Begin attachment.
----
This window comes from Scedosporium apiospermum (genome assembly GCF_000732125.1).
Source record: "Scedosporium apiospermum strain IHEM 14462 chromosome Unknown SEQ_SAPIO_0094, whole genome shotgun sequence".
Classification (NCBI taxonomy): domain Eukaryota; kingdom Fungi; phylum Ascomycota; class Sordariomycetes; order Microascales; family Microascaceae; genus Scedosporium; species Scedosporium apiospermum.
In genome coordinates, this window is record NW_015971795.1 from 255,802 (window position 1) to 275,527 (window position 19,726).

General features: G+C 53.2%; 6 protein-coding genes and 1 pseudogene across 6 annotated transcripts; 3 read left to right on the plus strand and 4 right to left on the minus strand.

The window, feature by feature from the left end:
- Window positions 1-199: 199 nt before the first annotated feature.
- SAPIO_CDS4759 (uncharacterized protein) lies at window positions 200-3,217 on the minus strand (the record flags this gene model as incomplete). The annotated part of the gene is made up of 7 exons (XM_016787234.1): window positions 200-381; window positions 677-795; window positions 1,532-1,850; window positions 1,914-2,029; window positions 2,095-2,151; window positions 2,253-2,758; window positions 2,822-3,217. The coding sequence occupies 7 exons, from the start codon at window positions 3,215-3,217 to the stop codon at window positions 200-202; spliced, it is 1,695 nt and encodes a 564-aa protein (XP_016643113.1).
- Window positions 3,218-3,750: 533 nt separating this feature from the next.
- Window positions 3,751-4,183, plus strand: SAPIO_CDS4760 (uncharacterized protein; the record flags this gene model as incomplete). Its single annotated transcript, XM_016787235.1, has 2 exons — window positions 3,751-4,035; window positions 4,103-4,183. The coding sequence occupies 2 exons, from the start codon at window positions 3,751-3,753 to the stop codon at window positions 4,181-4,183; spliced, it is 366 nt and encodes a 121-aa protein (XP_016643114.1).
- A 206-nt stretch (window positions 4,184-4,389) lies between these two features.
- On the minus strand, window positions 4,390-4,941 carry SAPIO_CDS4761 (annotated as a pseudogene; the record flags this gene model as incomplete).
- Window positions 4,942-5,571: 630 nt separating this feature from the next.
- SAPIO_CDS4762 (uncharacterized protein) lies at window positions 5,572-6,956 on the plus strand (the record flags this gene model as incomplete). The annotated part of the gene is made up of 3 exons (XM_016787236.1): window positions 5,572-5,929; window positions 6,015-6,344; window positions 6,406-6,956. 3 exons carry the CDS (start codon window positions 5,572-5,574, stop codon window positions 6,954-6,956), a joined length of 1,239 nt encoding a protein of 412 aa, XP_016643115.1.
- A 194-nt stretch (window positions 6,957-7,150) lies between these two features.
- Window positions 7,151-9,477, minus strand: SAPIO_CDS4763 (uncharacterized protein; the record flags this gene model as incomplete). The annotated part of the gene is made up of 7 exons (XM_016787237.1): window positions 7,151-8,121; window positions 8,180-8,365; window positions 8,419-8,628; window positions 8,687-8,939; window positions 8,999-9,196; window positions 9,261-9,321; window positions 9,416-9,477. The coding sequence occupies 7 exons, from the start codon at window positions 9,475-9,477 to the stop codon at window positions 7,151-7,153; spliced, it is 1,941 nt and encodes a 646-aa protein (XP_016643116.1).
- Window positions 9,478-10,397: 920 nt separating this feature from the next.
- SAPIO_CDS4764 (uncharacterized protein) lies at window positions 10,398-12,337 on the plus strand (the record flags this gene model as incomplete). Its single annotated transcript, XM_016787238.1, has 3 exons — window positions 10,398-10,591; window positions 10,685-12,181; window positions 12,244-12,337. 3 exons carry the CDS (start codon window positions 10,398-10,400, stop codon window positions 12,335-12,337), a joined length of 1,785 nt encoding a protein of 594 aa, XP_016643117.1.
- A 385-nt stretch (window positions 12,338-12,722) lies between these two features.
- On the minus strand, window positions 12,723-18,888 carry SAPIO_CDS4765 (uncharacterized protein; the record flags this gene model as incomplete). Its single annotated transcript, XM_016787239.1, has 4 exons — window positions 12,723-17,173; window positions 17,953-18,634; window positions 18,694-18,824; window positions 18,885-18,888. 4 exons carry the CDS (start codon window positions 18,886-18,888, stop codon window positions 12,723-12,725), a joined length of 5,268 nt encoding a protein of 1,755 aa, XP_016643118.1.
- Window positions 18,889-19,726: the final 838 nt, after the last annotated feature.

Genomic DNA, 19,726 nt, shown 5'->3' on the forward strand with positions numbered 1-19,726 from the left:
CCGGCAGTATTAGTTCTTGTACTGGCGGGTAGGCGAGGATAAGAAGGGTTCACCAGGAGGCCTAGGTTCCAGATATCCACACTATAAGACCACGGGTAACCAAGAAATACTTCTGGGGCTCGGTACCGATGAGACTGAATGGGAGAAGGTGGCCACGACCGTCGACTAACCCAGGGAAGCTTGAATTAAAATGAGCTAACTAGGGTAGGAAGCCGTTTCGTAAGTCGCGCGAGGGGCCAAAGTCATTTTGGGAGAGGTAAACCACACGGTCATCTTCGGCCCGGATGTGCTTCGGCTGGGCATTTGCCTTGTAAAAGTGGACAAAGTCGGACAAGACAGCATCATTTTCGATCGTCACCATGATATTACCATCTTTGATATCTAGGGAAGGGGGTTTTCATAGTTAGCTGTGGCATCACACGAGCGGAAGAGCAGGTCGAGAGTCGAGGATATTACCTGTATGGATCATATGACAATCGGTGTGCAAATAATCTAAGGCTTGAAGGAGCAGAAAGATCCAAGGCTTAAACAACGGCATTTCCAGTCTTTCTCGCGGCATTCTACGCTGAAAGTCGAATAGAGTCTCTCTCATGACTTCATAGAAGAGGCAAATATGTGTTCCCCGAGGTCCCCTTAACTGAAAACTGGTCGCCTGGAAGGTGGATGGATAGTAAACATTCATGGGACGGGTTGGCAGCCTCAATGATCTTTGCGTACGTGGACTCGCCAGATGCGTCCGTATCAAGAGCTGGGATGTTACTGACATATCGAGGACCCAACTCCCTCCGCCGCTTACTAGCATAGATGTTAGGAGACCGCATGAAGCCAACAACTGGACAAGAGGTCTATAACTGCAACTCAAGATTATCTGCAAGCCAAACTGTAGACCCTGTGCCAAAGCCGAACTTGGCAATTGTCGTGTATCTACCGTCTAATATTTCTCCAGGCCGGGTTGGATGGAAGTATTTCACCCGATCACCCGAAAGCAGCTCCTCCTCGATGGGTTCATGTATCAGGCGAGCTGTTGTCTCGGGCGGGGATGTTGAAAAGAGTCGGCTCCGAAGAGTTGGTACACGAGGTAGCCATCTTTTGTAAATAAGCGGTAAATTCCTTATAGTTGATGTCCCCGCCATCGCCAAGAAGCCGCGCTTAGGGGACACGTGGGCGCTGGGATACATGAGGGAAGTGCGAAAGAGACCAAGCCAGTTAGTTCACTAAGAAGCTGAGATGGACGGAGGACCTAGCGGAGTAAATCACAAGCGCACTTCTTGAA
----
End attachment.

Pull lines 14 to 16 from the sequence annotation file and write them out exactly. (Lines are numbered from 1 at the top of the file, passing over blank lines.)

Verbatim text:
- SAPIO_CDS4762 (uncharacterized protein) lies at window positions 5,572-6,956 on the plus strand (the record flags this gene model as incomplete). The annotated part of the gene is made up of 3 exons (XM_016787236.1): window positions 5,572-5,929; window positions 6,015-6,344; window positions 6,406-6,956. 3 exons carry the CDS (start codon window positions 5,572-5,574, stop codon window positions 6,954-6,956), a joined length of 1,239 nt encoding a protein of 412 aa, XP_016643115.1.
- A 194-nt stretch (window positions 6,957-7,150) lies between these two features.
- Window positions 7,151-9,477, minus strand: SAPIO_CDS4763 (uncharacterized protein; the record flags this gene model as incomplete). The annotated part of the gene is made up of 7 exons (XM_016787237.1): window positions 7,151-8,121; window positions 8,180-8,365; window positions 8,419-8,628; window positions 8,687-8,939; window positions 8,999-9,196; window positions 9,261-9,321; window positions 9,416-9,477. The coding sequence occupies 7 exons, from the start codon at window positions 9,475-9,477 to the stop codon at window positions 7,151-7,153; spliced, it is 1,941 nt and encodes a 646-aa protein (XP_016643116.1).